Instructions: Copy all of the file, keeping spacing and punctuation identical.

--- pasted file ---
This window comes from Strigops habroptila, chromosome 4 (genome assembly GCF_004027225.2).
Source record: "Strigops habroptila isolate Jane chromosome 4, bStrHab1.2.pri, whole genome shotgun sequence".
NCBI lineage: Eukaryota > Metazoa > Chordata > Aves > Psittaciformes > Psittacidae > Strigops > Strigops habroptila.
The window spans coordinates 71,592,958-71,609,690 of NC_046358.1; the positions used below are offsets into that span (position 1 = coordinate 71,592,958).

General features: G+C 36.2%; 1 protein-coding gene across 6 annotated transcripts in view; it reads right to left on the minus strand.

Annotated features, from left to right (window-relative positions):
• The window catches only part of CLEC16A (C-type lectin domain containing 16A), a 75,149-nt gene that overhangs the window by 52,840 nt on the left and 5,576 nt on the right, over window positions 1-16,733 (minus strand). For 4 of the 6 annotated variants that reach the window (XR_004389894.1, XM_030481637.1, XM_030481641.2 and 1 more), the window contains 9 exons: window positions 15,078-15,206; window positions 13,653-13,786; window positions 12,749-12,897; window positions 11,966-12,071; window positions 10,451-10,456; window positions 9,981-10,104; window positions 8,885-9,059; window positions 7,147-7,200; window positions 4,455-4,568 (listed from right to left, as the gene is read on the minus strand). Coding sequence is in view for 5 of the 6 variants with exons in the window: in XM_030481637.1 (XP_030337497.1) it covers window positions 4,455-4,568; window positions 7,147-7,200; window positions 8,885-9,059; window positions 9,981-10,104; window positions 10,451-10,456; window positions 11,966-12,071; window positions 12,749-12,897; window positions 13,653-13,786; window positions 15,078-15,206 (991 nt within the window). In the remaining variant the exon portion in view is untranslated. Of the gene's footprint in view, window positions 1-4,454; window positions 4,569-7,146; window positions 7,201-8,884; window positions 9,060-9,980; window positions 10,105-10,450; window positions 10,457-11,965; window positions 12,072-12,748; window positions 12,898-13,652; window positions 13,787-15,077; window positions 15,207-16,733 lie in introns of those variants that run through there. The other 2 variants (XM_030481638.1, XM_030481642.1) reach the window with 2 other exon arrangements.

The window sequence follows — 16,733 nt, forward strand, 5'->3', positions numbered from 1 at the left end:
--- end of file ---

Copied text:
This window comes from Strigops habroptila, chromosome 4 (genome assembly GCF_004027225.2).
Source record: "Strigops habroptila isolate Jane chromosome 4, bStrHab1.2.pri, whole genome shotgun sequence".
NCBI lineage: Eukaryota > Metazoa > Chordata > Aves > Psittaciformes > Psittacidae > Strigops > Strigops habroptila.
The window spans coordinates 71,592,958-71,609,690 of NC_046358.1; the positions used below are offsets into that span (position 1 = coordinate 71,592,958).

General features: G+C 36.2%; 1 protein-coding gene across 6 annotated transcripts in view; it reads right to left on the minus strand.

Annotated features, from left to right (window-relative positions):
• The window catches only part of CLEC16A (C-type lectin domain containing 16A), a 75,149-nt gene that overhangs the window by 52,840 nt on the left and 5,576 nt on the right, over window positions 1-16,733 (minus strand). For 4 of the 6 annotated variants that reach the window (XR_004389894.1, XM_030481637.1, XM_030481641.2 and 1 more), the window contains 9 exons: window positions 15,078-15,206; window positions 13,653-13,786; window positions 12,749-12,897; window positions 11,966-12,071; window positions 10,451-10,456; window positions 9,981-10,104; window positions 8,885-9,059; window positions 7,147-7,200; window positions 4,455-4,568 (listed from right to left, as the gene is read on the minus strand). Coding sequence is in view for 5 of the 6 variants with exons in the window: in XM_030481637.1 (XP_030337497.1) it covers window positions 4,455-4,568; window positions 7,147-7,200; window positions 8,885-9,059; window positions 9,981-10,104; window positions 10,451-10,456; window positions 11,966-12,071; window positions 12,749-12,897; window positions 13,653-13,786; window positions 15,078-15,206 (991 nt within the window). In the remaining variant the exon portion in view is untranslated. Of the gene's footprint in view, window positions 1-4,454; window positions 4,569-7,146; window positions 7,201-8,884; window positions 9,060-9,980; window positions 10,105-10,450; window positions 10,457-11,965; window positions 12,072-12,748; window positions 12,898-13,652; window positions 13,787-15,077; window positions 15,207-16,733 lie in introns of those variants that run through there. The other 2 variants (XM_030481638.1, XM_030481642.1) reach the window with 2 other exon arrangements.

The window sequence follows — 16,733 nt, forward strand, 5'->3', positions numbered from 1 at the left end: